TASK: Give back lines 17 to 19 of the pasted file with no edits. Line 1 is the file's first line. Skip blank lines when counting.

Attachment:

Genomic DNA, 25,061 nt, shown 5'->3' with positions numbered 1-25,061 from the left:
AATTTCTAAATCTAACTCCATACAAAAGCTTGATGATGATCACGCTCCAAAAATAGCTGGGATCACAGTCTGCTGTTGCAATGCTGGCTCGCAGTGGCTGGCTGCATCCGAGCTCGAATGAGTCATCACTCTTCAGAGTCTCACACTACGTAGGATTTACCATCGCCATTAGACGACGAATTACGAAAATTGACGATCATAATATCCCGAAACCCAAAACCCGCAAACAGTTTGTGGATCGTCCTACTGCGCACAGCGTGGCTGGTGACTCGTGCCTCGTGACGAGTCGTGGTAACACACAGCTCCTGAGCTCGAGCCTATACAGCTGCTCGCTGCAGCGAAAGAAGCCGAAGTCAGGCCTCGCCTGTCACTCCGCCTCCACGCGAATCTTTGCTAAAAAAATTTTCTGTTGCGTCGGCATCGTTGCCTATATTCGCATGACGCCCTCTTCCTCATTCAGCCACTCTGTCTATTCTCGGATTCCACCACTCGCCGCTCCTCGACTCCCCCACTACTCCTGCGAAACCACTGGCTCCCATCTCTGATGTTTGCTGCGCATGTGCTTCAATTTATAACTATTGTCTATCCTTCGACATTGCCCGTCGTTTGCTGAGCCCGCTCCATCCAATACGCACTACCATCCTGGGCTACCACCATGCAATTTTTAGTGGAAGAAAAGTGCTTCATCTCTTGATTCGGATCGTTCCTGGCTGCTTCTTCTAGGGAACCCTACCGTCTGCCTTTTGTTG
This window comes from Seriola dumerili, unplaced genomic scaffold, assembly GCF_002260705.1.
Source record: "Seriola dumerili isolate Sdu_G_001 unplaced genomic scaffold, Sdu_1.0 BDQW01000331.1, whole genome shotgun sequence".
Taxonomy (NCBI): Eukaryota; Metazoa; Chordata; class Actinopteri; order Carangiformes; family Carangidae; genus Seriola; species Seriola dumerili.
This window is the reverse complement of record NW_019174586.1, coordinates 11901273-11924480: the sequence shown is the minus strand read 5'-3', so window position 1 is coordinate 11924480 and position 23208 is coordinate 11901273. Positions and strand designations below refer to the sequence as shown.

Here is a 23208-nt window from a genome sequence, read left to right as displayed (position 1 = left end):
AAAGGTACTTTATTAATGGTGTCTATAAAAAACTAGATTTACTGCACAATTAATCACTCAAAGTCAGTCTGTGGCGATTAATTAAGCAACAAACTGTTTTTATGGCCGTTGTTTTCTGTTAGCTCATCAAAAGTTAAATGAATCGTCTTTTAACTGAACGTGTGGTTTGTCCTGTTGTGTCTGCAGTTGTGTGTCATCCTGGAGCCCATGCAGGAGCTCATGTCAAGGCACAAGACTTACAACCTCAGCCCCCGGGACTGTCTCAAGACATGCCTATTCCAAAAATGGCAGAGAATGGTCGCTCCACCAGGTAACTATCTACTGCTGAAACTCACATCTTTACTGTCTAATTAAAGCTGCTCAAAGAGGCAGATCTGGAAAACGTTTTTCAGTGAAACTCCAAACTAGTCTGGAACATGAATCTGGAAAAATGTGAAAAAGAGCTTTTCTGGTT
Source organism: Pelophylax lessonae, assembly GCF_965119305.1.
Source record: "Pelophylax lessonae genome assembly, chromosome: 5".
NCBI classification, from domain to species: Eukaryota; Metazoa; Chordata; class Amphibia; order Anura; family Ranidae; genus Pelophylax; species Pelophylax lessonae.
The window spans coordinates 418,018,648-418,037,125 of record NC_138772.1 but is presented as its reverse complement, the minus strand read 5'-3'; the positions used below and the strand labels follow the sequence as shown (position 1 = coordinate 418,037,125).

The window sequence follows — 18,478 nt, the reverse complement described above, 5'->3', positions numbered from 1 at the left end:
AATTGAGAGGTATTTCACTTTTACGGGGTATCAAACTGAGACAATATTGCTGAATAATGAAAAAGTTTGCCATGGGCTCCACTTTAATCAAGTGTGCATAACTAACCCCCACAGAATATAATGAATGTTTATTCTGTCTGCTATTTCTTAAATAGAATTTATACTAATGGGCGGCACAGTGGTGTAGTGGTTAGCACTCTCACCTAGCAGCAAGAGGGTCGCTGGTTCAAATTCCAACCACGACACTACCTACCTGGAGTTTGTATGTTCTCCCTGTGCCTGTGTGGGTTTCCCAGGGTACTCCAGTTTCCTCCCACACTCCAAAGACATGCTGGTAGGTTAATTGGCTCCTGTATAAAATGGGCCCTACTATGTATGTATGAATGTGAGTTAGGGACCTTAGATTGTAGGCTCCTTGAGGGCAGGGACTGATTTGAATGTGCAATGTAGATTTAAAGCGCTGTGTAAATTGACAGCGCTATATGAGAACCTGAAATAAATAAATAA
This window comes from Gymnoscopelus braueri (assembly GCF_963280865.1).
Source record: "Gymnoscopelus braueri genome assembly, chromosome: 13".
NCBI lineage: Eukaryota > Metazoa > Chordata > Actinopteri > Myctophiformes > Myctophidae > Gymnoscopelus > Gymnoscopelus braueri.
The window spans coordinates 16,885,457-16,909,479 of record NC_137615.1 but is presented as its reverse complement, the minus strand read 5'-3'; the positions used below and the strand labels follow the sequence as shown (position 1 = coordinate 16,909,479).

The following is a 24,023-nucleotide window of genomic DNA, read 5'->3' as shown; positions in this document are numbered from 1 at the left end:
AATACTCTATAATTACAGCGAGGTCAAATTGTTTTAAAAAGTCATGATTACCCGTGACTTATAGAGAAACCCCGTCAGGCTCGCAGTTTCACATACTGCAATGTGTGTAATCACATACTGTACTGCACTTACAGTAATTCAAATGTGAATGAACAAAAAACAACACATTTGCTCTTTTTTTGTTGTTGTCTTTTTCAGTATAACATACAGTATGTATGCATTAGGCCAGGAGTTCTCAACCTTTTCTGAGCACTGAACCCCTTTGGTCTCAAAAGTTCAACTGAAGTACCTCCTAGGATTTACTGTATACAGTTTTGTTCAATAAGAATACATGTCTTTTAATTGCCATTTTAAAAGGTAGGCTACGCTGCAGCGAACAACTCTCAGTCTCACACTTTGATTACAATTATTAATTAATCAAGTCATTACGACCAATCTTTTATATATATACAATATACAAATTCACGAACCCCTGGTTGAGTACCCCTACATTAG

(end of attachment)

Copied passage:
NCBI lineage: Eukaryota > Metazoa > Chordata > Actinopteri > Myctophiformes > Myctophidae > Gymnoscopelus > Gymnoscopelus braueri.
The window spans coordinates 16,885,457-16,909,479 of record NC_137615.1 but is presented as its reverse complement, the minus strand read 5'-3'; the positions used below and the strand labels follow the sequence as shown (position 1 = coordinate 16,909,479).

The following is a 24,023-nucleotide window of genomic DNA, read 5'->3' as shown; positions in this document are numbered from 1 at the left end: